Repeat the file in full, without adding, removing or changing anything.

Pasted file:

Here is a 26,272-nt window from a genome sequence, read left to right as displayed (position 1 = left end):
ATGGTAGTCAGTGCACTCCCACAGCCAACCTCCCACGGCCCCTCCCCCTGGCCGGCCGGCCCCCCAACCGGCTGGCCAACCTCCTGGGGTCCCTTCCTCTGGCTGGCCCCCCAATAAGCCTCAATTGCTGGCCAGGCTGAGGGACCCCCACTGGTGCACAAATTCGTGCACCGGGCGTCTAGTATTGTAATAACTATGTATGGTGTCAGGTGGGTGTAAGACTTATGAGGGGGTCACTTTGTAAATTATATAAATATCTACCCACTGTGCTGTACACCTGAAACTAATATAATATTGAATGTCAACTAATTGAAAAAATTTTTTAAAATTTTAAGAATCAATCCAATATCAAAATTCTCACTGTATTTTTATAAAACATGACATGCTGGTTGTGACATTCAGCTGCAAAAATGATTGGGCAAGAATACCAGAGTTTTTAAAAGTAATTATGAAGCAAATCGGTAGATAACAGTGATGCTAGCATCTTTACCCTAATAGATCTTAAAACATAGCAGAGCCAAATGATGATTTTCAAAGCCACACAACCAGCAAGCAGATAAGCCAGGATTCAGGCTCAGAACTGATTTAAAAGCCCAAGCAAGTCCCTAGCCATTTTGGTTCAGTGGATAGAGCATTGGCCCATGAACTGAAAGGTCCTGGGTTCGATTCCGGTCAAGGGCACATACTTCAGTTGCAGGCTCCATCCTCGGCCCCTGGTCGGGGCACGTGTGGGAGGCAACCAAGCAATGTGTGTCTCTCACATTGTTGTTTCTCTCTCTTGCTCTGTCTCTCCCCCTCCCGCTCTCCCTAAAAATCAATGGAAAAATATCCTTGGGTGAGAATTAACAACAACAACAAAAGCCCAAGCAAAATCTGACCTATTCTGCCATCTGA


Here is a 26,272-nt window from a genome sequence, read left to right as displayed (position 1 = left end):
ATGGTAGTCAGTGCACTCCCACAGCCAACCTCCCACGGCCCCTCCCCCTGGCCGGCCGGCCCCCCAACCGGCTGGCCAACCTCCTGGGGTCCCTTCCTCTGGCTGGCCCCCCAATAAGCCTCAATTGCTGGCCAGGCTGAGGGACCCCCACTGGTGCACAAATTCGTGCACCGGGCGTCTAGTATTGTAATAACTATGTATGGTGTCAGGTGGGTGTAAGACTTATGAGGGGGTCACTTTGTAAATTATATAAATATCTACCCACTGTGCTGTACACCTGAAACTAATATAATATTGAATGTCAACTAATTGAAAAAATTTTTTAAAATTTTAAGAATCAATCCAATATCAAAATTCTCACTGTATTTTTATAAAACATGACATGCTGGTTGTGACATTCAGCTGCAAAAATGATTGGGCAAGAATACCAGAGTTTTTAAAAGTAATTATGAAGCAAATCGGTAGATAACAGTGATGCTAGCATCTTTACCCTAATAGATCTTAAAACATAGCAGAGCCAAATGATGATTTTCAAAGCCACACAACCAGCAAGCAGATAAGCCAGGATTCAGGCTCAGAACTGATTTAAAAGCCCAAGCAAGTCCCTAGCCATTTTGGTTCAGTGGATAGAGCATTGGCCCATGAACTGAAAGGTCCTGGGTTCGATTCCGGTCAAGGGCACATACTTCAGTTGCAGGCTCCATCCTCGGCCCCTGGTCGGGGCACGTGTGGGAGGCAACCAAGCAATGTGTGTCTCTCACATTGTTGTTTCTCTCTCTTGCTCTGTCTCTCCCCCTCCCGCTCTCCCTAAAAATCAATGGAAAAATATCCTTGGGTGAGAATTAACAACAACAACAAAAGCCCAAGCAAAATCTGACCTATTCTGCCATCTGA